Did you know that May is National Bike Month? Is there a better place to celebrate than here in Tampa Bay? We’ve already got the great weather and the beautiful scenery. Who wouldn’t want to celebrate out in the fresh air on their bicycle? Take a look at these great trails in and around Tampa, and take a ride before the weather gets too hot.

Upper Tampa Bay Trail

Image by kellogg via Flickr

The Upper Tampa Bay Trail is in the northwest end of Hillsborough County near Memorial Highway in Westchase. It runs past Ehrlich Road to Peterson Road Park. You’ve got seven miles to enjoy the northern part of Tampa Bay with restrooms and picnic areas when you need to take a break.

Flatwoods Park

Image by sylvar via Flickr

Located on Morris Bridge Road in Tampa, Flatwoods Park is a 5,400 acre park with picnic shelters, grills, and restrooms. For those of you who want to hit the trails, you’ve got two choices - a seven or an eleven mile loop. There are paved trails and, for anyone with a mountain bike, an off-road path to take your ride to a different level.

Courtney Campbell Causeway Trail

Image by kthypryn via Flickr

The Courtney Campbell Causeway Trail allows bicyclists, runners, walkers, and anyone not in a car to get across the bay. The views are amazing any time of day. You can park for free at Cypress Point Park or Skyway Park, and ride your bike one way and then back again, taking in the water and the city skyline all around you.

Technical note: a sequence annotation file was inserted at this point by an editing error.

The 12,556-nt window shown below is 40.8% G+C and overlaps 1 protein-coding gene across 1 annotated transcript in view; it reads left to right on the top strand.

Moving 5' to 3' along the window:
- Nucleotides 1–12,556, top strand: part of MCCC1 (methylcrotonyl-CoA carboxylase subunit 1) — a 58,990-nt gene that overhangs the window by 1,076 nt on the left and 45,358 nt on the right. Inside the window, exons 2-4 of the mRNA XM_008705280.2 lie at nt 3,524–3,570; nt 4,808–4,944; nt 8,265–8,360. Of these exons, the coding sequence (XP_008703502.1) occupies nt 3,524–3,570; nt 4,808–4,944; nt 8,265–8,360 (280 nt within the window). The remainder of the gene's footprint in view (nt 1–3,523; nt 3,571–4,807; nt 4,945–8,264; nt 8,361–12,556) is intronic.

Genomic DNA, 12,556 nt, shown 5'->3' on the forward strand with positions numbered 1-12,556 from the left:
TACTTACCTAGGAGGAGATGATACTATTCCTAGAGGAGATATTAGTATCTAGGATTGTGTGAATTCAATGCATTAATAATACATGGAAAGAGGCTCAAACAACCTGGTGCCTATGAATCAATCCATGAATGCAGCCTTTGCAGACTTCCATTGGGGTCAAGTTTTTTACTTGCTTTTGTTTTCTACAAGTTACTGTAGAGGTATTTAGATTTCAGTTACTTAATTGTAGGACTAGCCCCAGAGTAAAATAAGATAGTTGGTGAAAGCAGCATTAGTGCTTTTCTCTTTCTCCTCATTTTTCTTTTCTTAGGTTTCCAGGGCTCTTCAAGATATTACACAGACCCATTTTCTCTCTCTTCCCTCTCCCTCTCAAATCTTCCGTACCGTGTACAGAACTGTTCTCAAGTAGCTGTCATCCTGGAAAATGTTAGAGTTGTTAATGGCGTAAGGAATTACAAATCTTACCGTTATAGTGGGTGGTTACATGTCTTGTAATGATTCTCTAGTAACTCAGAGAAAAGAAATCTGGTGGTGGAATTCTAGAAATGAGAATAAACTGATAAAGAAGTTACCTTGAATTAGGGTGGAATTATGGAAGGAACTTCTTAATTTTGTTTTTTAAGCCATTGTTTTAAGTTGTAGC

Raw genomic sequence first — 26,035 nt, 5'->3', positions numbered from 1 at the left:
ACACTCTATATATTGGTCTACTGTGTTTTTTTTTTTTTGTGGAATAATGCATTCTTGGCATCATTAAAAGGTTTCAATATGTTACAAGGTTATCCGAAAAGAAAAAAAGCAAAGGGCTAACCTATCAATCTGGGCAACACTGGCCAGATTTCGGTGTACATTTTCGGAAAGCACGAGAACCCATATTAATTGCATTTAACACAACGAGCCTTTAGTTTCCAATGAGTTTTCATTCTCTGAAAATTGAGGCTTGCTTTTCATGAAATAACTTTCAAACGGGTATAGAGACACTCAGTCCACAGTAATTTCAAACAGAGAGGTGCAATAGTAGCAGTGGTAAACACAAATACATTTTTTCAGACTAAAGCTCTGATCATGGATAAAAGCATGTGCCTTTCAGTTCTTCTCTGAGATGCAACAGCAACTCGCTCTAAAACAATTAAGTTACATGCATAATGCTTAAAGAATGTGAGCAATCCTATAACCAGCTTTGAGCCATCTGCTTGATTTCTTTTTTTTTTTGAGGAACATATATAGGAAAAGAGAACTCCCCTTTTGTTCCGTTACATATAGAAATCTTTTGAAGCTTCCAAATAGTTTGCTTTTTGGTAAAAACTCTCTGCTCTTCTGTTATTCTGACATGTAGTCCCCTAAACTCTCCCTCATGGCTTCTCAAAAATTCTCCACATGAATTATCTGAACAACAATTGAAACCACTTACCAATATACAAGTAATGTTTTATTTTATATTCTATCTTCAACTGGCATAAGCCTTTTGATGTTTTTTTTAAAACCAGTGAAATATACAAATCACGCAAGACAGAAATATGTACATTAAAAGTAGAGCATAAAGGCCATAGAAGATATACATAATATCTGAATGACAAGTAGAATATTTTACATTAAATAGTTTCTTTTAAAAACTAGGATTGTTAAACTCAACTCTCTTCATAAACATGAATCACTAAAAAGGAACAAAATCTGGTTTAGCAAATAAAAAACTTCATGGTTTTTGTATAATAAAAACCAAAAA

Fred Marquis Pinellas Trail

Image by PinellasCounty via Flickr

The Pinellas Trail is one of the most unique trails around. It’s part of the Rails to Trail program and follows to the old railroad paths. It’s a 36 miles path that connects St. Pete to Tarpon Springs. As you pass through Tarpon into Palm Harbor, Dunedin, Safety Harbor, and beyond, you’ll find trail maps, phones, and restrooms along the way.

Suncoast Trail

Image by dno1967b via Flickr

Head further north, into Pasco and Hernando counties, and you’ll find the Suncoast Trail. At 41 miles long, there’s plenty to see no matter where you go. It’s a nature-friendly ride so be prepared to see plenty of wildlife. Locals and tourists both love it, so it tends to get crowded in the morning. Like the other trails, you’ll find restrooms along the way.

These trails aren’t the only place to take your bike out, get some exercise, and see more of the area. Take a look at this list from the Rails-to-Trails Conservancy, and find your own special place to ride in and around Tampa Bay.